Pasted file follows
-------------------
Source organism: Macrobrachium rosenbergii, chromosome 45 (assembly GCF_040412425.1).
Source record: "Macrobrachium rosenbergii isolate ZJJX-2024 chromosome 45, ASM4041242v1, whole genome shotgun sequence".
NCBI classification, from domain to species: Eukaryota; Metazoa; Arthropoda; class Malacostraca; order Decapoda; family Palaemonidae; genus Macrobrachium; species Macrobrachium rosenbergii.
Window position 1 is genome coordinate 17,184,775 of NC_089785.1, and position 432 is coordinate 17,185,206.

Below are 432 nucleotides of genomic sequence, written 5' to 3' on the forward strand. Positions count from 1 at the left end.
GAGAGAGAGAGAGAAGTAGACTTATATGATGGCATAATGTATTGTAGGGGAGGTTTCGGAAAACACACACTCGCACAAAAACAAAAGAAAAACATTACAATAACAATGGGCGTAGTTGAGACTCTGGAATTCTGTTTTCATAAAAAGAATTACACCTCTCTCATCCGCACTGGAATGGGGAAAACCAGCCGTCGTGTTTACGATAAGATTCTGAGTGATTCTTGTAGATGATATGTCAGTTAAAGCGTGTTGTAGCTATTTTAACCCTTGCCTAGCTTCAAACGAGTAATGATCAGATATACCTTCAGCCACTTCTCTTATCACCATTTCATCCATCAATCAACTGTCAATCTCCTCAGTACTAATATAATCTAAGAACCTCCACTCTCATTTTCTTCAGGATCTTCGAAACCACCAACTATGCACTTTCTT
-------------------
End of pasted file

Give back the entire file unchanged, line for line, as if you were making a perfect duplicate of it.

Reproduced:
Source organism: Macrobrachium rosenbergii, chromosome 45 (assembly GCF_040412425.1).
Source record: "Macrobrachium rosenbergii isolate ZJJX-2024 chromosome 45, ASM4041242v1, whole genome shotgun sequence".
NCBI classification, from domain to species: Eukaryota; Metazoa; Arthropoda; class Malacostraca; order Decapoda; family Palaemonidae; genus Macrobrachium; species Macrobrachium rosenbergii.
Window position 1 is genome coordinate 17,184,775 of NC_089785.1, and position 432 is coordinate 17,185,206.

Below are 432 nucleotides of genomic sequence, written 5' to 3' on the forward strand. Positions count from 1 at the left end.
GAGAGAGAGAGAGAAGTAGACTTATATGATGGCATAATGTATTGTAGGGGAGGTTTCGGAAAACACACACTCGCACAAAAACAAAAGAAAAACATTACAATAACAATGGGCGTAGTTGAGACTCTGGAATTCTGTTTTCATAAAAAGAATTACACCTCTCTCATCCGCACTGGAATGGGGAAAACCAGCCGTCGTGTTTACGATAAGATTCTGAGTGATTCTTGTAGATGATATGTCAGTTAAAGCGTGTTGTAGCTATTTTAACCCTTGCCTAGCTTCAAACGAGTAATGATCAGATATACCTTCAGCCACTTCTCTTATCACCATTTCATCCATCAATCAACTGTCAATCTCCTCAGTACTAATATAATCTAAGAACCTCCACTCTCATTTTCTTCAGGATCTTCGAAACCACCAACTATGCACTTTCTT